Not all belly dancers are women, or heterosexual, either. I’ve written about this in the past, in a post titled Is Belly Dance for Cis Het Women? and I maintain that belly dance is an art form that can and should be welcoming to all bodies and all identities. Still, many belly dancers are cisgender women in the current cultural context in the U.S., so that does inform a lot of shared experiences.

And those shared experiences, unfortunately, sometimes include our unwelcome over-sexualization. I’ve been assaulted at dance gigs, groped by people in the audience. I’ve had snide comments directed my way and been slut-shamed for… I’m not even really sure what, wearing a costume that shows my belly? Daring to employ my hips in a dance move? I take care to out myself as a belly dancer in academic contexts in order to offset the stigma it might carry, so I can be in charge of framing that conversation and ensuring that it’s not seen as something that detracts from my intellectual capacity. Oh yeah and there was that one time someone called the police on me for doing a photo shoot in belly dance attire at a park.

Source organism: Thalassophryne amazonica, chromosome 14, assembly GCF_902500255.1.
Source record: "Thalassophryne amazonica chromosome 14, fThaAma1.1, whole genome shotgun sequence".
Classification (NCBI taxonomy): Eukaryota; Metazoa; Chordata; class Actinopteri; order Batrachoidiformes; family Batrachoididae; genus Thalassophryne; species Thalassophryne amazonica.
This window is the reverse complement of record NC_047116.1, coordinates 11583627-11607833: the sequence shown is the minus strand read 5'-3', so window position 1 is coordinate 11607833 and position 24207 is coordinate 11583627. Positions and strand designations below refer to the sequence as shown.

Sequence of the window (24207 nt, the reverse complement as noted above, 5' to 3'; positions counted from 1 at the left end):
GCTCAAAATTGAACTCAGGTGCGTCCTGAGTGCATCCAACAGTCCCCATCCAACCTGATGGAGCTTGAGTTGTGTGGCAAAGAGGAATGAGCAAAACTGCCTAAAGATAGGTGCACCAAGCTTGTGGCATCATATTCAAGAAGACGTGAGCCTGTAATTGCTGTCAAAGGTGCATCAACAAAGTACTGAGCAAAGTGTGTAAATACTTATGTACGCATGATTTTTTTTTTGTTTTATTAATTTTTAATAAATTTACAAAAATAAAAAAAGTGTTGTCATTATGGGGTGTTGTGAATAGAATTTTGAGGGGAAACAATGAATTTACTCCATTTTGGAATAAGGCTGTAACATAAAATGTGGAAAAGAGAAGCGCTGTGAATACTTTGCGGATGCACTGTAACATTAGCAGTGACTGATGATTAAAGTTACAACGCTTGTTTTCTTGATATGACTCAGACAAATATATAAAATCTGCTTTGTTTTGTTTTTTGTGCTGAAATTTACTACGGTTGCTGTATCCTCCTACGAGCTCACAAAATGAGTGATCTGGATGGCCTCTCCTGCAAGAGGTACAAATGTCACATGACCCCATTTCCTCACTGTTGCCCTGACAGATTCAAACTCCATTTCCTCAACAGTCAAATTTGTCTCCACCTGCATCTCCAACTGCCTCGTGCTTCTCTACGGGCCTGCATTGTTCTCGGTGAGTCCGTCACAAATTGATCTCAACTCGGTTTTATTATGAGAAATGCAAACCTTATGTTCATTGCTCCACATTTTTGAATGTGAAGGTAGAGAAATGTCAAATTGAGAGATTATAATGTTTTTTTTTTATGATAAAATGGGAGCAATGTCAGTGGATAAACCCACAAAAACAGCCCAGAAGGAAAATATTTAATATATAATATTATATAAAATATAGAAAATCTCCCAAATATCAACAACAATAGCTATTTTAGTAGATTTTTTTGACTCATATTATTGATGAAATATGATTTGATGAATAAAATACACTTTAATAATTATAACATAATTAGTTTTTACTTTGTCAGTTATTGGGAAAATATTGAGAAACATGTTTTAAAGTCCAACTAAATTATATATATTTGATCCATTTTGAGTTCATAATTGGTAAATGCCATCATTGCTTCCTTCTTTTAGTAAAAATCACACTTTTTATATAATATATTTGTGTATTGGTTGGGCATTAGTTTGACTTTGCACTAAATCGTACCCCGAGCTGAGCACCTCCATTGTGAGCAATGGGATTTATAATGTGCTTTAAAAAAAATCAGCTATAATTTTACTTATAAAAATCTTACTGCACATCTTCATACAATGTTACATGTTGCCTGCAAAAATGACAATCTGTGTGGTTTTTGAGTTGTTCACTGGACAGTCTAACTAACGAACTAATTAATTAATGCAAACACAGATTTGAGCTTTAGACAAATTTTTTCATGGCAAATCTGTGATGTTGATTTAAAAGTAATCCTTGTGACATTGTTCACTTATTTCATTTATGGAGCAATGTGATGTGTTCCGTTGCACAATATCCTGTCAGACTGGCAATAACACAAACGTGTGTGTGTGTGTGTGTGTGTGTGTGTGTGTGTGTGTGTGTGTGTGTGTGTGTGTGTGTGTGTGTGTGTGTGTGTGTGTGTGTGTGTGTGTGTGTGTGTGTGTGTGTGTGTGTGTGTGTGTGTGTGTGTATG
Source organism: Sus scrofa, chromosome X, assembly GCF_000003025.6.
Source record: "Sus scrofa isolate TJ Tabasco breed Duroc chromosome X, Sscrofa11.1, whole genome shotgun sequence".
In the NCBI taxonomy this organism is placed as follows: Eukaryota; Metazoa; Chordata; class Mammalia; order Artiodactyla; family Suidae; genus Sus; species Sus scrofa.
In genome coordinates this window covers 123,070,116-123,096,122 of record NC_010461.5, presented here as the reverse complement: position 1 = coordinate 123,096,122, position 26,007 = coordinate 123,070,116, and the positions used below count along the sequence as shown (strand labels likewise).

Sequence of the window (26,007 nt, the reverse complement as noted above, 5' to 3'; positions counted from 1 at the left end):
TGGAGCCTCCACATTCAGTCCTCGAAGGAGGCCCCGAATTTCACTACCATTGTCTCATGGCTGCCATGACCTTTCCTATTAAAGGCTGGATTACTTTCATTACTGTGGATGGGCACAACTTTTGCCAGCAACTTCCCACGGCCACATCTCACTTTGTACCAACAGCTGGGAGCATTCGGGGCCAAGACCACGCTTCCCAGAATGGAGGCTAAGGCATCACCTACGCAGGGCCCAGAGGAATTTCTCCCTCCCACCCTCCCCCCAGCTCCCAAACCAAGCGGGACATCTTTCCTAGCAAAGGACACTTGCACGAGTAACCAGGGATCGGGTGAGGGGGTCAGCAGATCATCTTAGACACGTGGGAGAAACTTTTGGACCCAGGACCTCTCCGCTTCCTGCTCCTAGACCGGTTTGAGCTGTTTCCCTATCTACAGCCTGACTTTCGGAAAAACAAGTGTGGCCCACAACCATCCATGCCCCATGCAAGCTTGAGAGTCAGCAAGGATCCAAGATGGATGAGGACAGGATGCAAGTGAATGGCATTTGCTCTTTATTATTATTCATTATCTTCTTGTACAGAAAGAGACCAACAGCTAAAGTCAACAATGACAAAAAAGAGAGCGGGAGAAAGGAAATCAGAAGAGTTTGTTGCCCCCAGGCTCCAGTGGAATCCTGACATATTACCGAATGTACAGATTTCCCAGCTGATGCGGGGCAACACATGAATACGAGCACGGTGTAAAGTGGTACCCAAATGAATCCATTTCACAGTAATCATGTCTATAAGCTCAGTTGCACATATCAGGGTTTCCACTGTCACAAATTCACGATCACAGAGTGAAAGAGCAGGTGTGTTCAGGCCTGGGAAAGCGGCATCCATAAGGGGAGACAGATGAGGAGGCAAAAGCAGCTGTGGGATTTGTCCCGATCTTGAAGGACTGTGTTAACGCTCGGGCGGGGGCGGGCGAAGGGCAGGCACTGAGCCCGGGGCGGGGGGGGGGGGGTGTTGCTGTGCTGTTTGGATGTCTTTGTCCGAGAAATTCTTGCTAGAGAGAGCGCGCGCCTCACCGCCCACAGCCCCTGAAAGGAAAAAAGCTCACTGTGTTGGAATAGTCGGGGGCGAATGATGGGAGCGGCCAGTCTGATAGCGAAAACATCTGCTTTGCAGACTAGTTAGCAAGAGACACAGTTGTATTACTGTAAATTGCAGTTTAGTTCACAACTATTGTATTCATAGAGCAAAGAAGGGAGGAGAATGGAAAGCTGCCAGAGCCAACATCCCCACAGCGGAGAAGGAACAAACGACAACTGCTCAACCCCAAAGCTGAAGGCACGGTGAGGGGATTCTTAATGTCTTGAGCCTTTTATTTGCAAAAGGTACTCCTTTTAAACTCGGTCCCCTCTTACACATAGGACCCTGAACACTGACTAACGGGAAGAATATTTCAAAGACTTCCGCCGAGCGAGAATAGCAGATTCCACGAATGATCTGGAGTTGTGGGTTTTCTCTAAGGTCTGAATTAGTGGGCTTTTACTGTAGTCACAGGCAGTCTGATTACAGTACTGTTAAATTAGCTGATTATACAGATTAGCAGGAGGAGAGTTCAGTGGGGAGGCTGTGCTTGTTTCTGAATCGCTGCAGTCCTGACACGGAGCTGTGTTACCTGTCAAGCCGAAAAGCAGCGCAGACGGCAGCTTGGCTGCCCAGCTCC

In the 20+ years that I’ve belly danced, I’ve done a lot of labor – and watched others do it too – to proclaim a separation between our dance form and hyper-sexualization. We say, “It’s not sexual, it’s sensual,” and we talk about how the dance makes us feel rather than how it makes us look. We take care to not appear too flirtatious with the audience. We try not to show too much skin. Some of us refuse to support burlesque shows or pole dance studios in order to maintain that highly-coveted rhetorical distance from seeming like “that” kind of dance (which, as noted above, I think is BS…they’re simply different genres of dance with different expectations that sexiness happens to play more of a role in!).